Cliff Clavin – His ex-girlfriend who ran away to Canada returns and he faces a bout of hysterical blindness. In order to win the beard contest, he glues on a beard using an industrial adhesive. He auditions for, and gets on, Jeopardy! when it does its East Coast appearance. He gets strapped onto the new mechanical bull Cheers! gets and goes for the world record. He gets a rash and gets a medicine which give him manboobs. He also shaves his head when Cheers has its usual rivalry with Gary’s,
Frasier – Freaks out over Frederick’s bris. He and Lilith get a male au per for Frederick. He becomes obsessed with his own beard and how it makes him imagine himself to be Sigmund Freud. He loses at Monopoly when Norm tries to teach Woody about economics (Woody, Norm and Cliff all cheat). He ponies up the money for the guys to enter the boat race. He asks Sam to accompany him to the show Lilith is on when she is promoting the book she wrote, and ends up representing good men. He begins to berate Lilith more,
Lilith – After quite a bit of time, she finally gives birth to a son, Frederick. She gets a slew of speeding tickets for the brief time she owns Sam’s car. She writes a book, Good Girls, Bad Boys,
Carla – In an unfortunate turn of events, Eddie is killed and at the funeral, she learns that Eddie was married to another woman, too. When Eddie’s will is read, she expects to get only debts, but soon after, she ends up with $50,000 . . . which she unfortunately agreed to split half with Eddie’s other widow,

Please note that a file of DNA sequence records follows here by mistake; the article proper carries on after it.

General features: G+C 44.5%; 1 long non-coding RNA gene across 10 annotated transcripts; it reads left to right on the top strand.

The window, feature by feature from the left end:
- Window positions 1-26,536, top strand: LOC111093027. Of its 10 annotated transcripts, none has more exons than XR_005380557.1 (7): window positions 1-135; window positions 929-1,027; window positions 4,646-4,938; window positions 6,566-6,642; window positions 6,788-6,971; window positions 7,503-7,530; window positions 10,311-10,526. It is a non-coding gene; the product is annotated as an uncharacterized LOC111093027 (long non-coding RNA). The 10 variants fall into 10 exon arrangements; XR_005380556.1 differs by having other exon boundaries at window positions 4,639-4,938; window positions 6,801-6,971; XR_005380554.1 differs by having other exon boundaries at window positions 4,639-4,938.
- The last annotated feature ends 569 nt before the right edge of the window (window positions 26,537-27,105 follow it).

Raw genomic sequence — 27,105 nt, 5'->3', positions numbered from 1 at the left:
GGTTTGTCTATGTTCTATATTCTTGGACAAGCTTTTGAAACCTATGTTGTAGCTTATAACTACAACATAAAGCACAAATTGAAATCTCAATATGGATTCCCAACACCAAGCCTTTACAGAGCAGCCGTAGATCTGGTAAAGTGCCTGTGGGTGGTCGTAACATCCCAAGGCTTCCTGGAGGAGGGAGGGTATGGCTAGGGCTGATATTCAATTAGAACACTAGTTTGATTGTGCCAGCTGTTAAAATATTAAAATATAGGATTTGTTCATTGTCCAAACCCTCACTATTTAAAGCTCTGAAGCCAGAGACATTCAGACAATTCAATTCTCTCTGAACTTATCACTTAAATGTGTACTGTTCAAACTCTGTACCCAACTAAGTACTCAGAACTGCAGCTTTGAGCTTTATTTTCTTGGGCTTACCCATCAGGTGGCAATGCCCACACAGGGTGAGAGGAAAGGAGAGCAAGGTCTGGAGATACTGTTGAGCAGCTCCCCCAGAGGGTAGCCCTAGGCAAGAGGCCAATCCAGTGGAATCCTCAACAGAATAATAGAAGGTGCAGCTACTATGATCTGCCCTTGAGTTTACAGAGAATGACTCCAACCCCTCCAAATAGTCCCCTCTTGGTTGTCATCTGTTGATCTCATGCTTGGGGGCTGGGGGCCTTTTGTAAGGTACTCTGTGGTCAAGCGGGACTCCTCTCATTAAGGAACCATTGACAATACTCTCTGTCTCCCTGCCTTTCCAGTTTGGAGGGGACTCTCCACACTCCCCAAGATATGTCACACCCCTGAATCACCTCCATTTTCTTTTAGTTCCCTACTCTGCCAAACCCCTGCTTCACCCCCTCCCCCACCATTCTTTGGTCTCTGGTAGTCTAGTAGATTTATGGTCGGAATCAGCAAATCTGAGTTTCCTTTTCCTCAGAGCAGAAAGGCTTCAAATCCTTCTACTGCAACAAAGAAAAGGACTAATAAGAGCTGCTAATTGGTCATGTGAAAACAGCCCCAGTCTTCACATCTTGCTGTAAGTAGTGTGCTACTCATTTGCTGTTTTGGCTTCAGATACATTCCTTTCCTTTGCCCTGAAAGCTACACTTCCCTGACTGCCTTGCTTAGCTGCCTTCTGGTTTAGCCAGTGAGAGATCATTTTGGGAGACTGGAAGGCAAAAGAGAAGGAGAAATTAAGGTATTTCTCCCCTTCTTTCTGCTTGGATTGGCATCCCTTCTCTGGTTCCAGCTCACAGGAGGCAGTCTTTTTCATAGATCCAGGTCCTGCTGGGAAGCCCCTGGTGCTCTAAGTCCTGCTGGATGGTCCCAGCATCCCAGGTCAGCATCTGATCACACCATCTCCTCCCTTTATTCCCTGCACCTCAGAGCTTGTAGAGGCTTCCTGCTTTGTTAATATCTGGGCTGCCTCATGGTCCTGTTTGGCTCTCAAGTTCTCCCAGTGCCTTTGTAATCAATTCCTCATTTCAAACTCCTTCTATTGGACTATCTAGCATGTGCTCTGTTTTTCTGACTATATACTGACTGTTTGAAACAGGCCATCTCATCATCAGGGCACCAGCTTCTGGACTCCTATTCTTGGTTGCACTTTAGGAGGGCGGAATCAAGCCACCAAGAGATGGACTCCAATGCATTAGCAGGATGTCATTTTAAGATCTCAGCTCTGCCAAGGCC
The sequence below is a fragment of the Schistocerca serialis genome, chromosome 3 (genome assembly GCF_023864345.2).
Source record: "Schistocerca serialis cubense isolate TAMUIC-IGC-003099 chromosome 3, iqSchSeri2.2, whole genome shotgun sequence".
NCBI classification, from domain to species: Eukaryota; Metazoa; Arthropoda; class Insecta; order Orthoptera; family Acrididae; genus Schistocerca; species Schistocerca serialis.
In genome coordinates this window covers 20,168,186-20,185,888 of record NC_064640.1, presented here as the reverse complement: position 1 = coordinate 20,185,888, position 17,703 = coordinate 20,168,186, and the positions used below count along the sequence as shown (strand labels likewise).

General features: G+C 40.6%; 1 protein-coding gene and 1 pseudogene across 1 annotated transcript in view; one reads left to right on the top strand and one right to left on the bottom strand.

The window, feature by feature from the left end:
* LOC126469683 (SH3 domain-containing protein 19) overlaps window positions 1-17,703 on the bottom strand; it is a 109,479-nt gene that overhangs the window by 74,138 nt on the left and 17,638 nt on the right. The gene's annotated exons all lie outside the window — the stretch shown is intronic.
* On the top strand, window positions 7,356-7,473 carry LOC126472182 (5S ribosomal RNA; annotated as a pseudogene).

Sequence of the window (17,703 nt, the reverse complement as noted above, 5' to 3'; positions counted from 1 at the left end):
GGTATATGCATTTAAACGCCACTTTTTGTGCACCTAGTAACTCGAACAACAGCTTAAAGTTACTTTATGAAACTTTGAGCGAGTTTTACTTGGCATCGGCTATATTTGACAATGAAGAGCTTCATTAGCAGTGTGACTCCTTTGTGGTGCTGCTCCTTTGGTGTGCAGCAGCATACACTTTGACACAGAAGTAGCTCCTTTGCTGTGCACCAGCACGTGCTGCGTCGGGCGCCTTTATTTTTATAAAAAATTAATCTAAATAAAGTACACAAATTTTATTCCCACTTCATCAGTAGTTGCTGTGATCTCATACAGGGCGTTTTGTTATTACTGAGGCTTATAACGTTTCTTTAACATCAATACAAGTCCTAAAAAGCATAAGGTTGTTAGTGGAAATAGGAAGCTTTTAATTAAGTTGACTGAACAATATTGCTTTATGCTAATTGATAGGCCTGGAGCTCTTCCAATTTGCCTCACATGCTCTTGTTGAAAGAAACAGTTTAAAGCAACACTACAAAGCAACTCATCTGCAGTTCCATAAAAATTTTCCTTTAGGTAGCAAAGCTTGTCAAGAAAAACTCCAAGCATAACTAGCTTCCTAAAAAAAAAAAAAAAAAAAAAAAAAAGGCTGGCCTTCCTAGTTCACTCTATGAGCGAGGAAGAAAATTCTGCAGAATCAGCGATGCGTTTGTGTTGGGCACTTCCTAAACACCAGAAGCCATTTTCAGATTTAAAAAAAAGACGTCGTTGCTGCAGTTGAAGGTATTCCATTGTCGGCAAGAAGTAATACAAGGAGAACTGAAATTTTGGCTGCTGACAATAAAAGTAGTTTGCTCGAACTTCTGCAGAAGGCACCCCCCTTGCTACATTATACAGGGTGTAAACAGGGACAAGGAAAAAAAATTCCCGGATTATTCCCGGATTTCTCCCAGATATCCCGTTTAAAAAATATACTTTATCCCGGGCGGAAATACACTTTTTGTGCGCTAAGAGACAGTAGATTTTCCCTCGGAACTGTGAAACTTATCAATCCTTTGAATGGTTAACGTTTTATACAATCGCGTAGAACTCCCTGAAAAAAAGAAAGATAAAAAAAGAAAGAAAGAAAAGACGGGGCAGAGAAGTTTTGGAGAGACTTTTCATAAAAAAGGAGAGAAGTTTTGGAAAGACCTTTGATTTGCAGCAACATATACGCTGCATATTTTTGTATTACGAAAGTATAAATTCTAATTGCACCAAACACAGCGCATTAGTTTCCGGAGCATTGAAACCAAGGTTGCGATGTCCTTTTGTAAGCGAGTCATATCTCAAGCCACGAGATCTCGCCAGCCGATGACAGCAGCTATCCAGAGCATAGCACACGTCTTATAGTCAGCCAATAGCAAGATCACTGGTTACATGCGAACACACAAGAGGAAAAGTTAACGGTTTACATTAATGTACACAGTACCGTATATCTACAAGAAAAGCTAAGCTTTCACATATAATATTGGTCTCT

And Norm – His business begins to grow, so he hires more employees. They begin to take advantage of him and on Frasier’s advice, he begins to create another personality to impose discipline on his workers. Otherwise, he sits around wisecracking, like usual.
In its eighth season, Cheers falls back on some standards, though many of them happen very late in the season. In fact, the worst of them involves Rebecca. In the final episode of the season, the writers seem to have no clear idea what they want to do with the character, so they give her the personality of Diane Chambers, which makes for an unfortunate aspect to an otherwise worthwhile season finale.
Otherwise, Cheers is more amusing in its eighth season than it is memorably funny. Robin Colcord adds an intriguing character to the mix and allows Rebecca to grow beyond the complete loser she has been for the prior two seasons. However, her character arc and especially Carla’s this season are not particularly funny. Season eight might be more memorable on the character front, but it is less distinctive on the humor end of things.
As far as the acting goes, the cast of Cheers is perfectly honed at this point and the show uses guest performers, like Alex Trebeck, conservatively. Recurring characters like Robin Colcord, played by the fabulous Roger Rees, manage to integrate well with the seasoned cast. But, there are no incredible performances this season; the cast knows their marks, how to hit them and how to pause appropriately for the laughter they know they will get. Beyond that, the season affords none of them incredible chances for growth or showcasing real range.
Good, but not great, Cheers Season eight shows some serious wear as an aging sitcom.
For other works with Roger Rees, please visit my reviews of:
The Pink Panther
The West Wing
For other television reviews, please check out my Television Review Index Page for an organized listing!
© 2012 W.L. Swarts. May not be reprinted without permission.